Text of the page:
Boston Historians Back Palin’s Paul Revere Claim

0 Shares
Did Paul Revere warn the British? Boston historians back Sarah Palin’s account of the famed midnight ride.

Sarah Palin caused a media controversy on Thursday when she claimed American folk hero Paul Revere “warned the British” during his famous 1775 midnight ride. However, several Bostonian historical experts have stepped forward to defend Palin’s account.

“Basically when Paul Revere was stopped by the British, he did say to them, ‘Look, there is a mobilization going on that you’ll be confronting,’ and the British are aware as they’re marching down the countryside, they hear church bells ringing — she was right about that — and warning shots being fired. That’s accurate,” Boston University History professor Brendan McConville told the Boston Herald.

The newspaper also quoted Revere himself, who, in a 1798 letter, mentioned telling the British officers who captured him that “there would be five hundred Americans there in a short time for I had alarmed the Country all the way up.”

“Patrick Leehey of the Paul Revere House said Revere was probably bluffing his British captors, but reluctantly conceded that it could be construed as Revere warning the British,” the article read.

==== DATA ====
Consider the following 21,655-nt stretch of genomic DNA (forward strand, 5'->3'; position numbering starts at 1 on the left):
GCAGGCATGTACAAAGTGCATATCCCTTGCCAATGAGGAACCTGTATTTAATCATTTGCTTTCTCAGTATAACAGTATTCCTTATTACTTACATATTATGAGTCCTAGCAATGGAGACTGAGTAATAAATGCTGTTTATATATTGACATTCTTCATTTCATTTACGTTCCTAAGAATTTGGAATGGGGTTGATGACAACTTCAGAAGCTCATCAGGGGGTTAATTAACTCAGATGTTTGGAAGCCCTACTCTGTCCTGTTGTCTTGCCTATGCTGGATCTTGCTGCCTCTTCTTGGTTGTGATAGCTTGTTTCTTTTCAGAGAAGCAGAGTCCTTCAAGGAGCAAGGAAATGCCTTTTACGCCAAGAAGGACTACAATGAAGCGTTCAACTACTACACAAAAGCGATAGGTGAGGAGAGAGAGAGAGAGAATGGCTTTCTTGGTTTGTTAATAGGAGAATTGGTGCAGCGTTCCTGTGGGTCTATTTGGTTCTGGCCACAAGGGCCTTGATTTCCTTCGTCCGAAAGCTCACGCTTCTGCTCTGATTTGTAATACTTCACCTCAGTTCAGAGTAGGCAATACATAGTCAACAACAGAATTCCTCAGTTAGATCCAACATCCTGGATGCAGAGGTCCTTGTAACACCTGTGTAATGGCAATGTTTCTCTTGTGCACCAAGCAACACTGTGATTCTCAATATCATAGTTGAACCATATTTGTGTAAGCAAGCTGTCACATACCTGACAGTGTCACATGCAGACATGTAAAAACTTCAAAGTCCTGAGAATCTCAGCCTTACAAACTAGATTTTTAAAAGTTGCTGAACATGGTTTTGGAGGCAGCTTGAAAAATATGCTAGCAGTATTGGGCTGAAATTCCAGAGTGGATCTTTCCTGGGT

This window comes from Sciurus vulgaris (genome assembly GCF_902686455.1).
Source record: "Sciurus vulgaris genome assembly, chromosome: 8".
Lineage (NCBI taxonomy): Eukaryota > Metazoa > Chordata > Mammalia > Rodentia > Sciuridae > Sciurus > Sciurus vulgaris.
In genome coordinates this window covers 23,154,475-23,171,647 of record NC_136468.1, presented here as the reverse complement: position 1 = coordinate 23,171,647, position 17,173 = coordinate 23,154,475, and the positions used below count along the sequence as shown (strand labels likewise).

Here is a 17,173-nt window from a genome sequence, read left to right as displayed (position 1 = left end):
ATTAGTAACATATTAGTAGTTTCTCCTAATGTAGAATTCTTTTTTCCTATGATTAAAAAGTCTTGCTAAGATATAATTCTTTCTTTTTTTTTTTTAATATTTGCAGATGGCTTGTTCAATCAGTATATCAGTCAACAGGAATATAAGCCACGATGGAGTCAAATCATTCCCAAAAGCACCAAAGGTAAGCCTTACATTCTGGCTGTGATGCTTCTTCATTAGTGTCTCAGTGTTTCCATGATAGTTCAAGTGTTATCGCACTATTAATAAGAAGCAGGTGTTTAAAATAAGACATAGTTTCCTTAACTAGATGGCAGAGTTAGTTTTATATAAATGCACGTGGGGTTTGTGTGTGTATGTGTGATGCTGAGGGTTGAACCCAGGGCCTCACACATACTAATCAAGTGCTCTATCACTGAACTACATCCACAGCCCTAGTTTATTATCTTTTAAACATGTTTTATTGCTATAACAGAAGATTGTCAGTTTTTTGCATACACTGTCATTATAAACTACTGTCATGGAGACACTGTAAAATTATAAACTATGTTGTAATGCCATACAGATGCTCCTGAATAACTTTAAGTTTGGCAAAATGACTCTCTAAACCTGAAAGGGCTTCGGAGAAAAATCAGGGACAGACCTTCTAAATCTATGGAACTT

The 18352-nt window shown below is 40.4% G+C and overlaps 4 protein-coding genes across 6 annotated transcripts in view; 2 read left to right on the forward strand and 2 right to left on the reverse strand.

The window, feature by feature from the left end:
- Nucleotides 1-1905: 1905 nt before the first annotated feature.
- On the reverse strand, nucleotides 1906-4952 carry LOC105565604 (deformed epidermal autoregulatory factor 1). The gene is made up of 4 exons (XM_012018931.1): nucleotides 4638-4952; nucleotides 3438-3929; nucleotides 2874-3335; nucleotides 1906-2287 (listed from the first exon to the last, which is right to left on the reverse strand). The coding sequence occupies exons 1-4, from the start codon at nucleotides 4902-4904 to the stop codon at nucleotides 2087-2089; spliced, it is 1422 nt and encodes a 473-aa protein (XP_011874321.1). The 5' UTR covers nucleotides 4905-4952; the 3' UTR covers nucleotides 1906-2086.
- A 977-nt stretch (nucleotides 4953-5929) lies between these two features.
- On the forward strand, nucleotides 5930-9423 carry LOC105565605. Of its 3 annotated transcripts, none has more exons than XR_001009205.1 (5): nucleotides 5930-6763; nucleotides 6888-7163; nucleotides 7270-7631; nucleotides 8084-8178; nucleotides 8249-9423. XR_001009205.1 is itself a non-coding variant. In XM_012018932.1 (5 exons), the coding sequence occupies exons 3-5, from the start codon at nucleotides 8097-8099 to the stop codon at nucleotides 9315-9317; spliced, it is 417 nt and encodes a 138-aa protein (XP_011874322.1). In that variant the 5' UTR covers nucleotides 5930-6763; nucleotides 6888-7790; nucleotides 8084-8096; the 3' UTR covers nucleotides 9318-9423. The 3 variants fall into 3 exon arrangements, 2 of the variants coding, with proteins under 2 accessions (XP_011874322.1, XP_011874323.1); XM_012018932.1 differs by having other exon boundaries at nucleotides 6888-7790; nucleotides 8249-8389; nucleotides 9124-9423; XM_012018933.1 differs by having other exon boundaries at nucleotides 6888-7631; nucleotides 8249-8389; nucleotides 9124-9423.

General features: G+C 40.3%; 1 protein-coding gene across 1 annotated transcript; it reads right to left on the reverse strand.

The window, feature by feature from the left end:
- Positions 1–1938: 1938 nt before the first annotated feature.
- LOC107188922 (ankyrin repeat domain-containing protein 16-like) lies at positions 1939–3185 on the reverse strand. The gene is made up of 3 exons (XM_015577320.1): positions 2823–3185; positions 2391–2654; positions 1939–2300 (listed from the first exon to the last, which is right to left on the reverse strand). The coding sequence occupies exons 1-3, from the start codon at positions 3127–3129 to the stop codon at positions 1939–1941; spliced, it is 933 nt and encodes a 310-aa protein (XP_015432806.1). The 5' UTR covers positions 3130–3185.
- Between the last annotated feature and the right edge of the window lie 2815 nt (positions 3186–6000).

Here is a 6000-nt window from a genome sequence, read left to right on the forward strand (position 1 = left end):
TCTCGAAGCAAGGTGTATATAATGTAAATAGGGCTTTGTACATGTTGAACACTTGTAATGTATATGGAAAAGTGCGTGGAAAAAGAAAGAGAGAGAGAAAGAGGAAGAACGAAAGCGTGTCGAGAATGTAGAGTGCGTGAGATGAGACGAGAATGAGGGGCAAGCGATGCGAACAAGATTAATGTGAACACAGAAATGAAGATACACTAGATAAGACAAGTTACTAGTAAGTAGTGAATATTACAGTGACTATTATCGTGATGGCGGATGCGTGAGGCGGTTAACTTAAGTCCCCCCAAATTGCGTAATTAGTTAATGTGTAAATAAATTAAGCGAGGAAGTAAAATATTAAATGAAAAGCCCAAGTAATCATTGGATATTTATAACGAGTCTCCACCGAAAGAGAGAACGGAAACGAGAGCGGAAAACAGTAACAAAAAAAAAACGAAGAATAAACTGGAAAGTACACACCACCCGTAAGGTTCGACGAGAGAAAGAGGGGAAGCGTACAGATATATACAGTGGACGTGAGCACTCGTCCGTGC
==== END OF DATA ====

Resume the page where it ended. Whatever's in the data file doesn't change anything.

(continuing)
“I suppose you could say that,” Leehey told the Herald.

William Jacobson, a law professor at New York’s Cornell University, has also been loud in his support of Palin in his blog.

“It seems to be a historical fact that this happened,” Jacobson said in a blog post. “A lot of the criticism is unfair and made by people who are themselves ignorant of history.”

Special To Personal Liberty

You Sound Off! is written by our readers and appears the last Wednesday of each month. If you would like to submit an article or letter to the editor for consideration for You Sound Off!, send it to yousoundoff@personalliberty.com by the Friday before the last Wednesday of the month. To be considered, a submission should be 750 words or less and must include the writer's name, address and a telephone number. Only the writer's name will be published. Anonymous submissions will not be considered.

Join the Discussion

Comment Policy: We encourage an open discussion with a wide range of viewpoints, even extreme ones, but we will not tolerate racism, profanity or slanderous comments toward the author(s) or comment participants. Make your case passionately, but civilly. Please don't stoop to name calling. We use filters for spam protection. If your comment does not appear, it is likely because it violates the above policy or contains links or language typical of spam. We reserve the right to remove comments at our discretion.